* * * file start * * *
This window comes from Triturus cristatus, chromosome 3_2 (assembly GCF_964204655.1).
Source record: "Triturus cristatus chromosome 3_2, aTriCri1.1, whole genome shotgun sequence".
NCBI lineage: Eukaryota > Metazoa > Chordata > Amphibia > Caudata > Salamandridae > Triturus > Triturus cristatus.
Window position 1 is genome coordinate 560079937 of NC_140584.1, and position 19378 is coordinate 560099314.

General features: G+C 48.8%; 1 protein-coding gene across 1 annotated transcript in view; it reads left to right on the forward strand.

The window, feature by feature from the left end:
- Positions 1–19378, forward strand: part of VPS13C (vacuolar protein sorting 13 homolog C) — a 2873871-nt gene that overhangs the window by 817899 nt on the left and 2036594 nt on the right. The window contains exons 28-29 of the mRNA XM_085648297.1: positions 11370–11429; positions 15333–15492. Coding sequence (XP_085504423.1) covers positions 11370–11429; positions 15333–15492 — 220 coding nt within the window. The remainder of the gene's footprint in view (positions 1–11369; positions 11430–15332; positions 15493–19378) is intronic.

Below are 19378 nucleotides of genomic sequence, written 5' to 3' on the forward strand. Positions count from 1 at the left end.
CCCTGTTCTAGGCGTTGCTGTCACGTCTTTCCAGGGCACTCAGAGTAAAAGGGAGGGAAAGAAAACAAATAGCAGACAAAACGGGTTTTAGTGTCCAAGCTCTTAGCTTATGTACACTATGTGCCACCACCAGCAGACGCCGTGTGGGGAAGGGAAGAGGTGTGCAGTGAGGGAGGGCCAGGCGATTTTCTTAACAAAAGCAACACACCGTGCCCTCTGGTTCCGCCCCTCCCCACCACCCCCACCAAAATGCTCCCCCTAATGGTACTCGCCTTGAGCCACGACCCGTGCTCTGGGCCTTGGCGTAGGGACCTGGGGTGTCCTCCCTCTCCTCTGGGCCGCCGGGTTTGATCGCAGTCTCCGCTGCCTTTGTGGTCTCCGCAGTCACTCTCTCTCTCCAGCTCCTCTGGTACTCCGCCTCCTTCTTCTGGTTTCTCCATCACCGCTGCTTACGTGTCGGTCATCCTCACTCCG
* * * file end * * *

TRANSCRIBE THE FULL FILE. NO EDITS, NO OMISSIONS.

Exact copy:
This window comes from Triturus cristatus, chromosome 3_2 (assembly GCF_964204655.1).
Source record: "Triturus cristatus chromosome 3_2, aTriCri1.1, whole genome shotgun sequence".
NCBI lineage: Eukaryota > Metazoa > Chordata > Amphibia > Caudata > Salamandridae > Triturus > Triturus cristatus.
Window position 1 is genome coordinate 560079937 of NC_140584.1, and position 19378 is coordinate 560099314.

General features: G+C 48.8%; 1 protein-coding gene across 1 annotated transcript in view; it reads left to right on the forward strand.

The window, feature by feature from the left end:
- Positions 1–19378, forward strand: part of VPS13C (vacuolar protein sorting 13 homolog C) — a 2873871-nt gene that overhangs the window by 817899 nt on the left and 2036594 nt on the right. The window contains exons 28-29 of the mRNA XM_085648297.1: positions 11370–11429; positions 15333–15492. Coding sequence (XP_085504423.1) covers positions 11370–11429; positions 15333–15492 — 220 coding nt within the window. The remainder of the gene's footprint in view (positions 1–11369; positions 11430–15332; positions 15493–19378) is intronic.

Below are 19378 nucleotides of genomic sequence, written 5' to 3' on the forward strand. Positions count from 1 at the left end.
CCCTGTTCTAGGCGTTGCTGTCACGTCTTTCCAGGGCACTCAGAGTAAAAGGGAGGGAAAGAAAACAAATAGCAGACAAAACGGGTTTTAGTGTCCAAGCTCTTAGCTTATGTACACTATGTGCCACCACCAGCAGACGCCGTGTGGGGAAGGGAAGAGGTGTGCAGTGAGGGAGGGCCAGGCGATTTTCTTAACAAAAGCAACACACCGTGCCCTCTGGTTCCGCCCCTCCCCACCACCCCCACCAAAATGCTCCCCCTAATGGTACTCGCCTTGAGCCACGACCCGTGCTCTGGGCCTTGGCGTAGGGACCTGGGGTGTCCTCCCTCTCCTCTGGGCCGCCGGGTTTGATCGCAGTCTCCGCTGCCTTTGTGGTCTCCGCAGTCACTCTCTCTCTCCAGCTCCTCTGGTACTCCGCCTCCTTCTTCTGGTTTCTCCATCACCGCTGCTTACGTGTCGGTCATCCTCACTCCG